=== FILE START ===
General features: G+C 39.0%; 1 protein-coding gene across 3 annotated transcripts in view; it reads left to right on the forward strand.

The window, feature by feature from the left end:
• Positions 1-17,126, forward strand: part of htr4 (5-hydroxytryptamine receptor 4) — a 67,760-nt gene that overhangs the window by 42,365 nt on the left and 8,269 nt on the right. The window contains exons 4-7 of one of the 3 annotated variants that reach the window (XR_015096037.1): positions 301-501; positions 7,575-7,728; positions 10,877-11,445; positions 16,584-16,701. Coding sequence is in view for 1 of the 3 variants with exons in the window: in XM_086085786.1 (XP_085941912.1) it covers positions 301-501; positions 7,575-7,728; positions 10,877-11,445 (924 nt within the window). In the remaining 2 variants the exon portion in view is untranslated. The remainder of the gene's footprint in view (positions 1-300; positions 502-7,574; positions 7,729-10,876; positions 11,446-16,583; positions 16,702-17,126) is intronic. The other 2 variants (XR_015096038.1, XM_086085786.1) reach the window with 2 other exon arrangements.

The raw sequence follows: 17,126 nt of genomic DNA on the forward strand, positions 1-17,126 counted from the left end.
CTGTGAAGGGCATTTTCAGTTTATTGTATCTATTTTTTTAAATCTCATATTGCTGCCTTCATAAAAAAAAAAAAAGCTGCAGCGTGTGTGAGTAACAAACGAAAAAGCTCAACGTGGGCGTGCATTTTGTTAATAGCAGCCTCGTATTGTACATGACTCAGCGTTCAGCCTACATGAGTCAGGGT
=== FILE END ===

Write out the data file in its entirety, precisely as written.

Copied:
General features: G+C 39.0%; 1 protein-coding gene across 3 annotated transcripts in view; it reads left to right on the forward strand.

The window, feature by feature from the left end:
• Positions 1-17,126, forward strand: part of htr4 (5-hydroxytryptamine receptor 4) — a 67,760-nt gene that overhangs the window by 42,365 nt on the left and 8,269 nt on the right. The window contains exons 4-7 of one of the 3 annotated variants that reach the window (XR_015096037.1): positions 301-501; positions 7,575-7,728; positions 10,877-11,445; positions 16,584-16,701. Coding sequence is in view for 1 of the 3 variants with exons in the window: in XM_086085786.1 (XP_085941912.1) it covers positions 301-501; positions 7,575-7,728; positions 10,877-11,445 (924 nt within the window). In the remaining 2 variants the exon portion in view is untranslated. The remainder of the gene's footprint in view (positions 1-300; positions 502-7,574; positions 7,729-10,876; positions 11,446-16,583; positions 16,702-17,126) is intronic. The other 2 variants (XR_015096038.1, XM_086085786.1) reach the window with 2 other exon arrangements.

The raw sequence follows: 17,126 nt of genomic DNA on the forward strand, positions 1-17,126 counted from the left end.
CTGTGAAGGGCATTTTCAGTTTATTGTATCTATTTTTTTAAATCTCATATTGCTGCCTTCATAAAAAAAAAAAAAGCTGCAGCGTGTGTGAGTAACAAACGAAAAAGCTCAACGTGGGCGTGCATTTTGTTAATAGCAGCCTCGTATTGTACATGACTCAGCGTTCAGCCTACATGAGTCAGGGT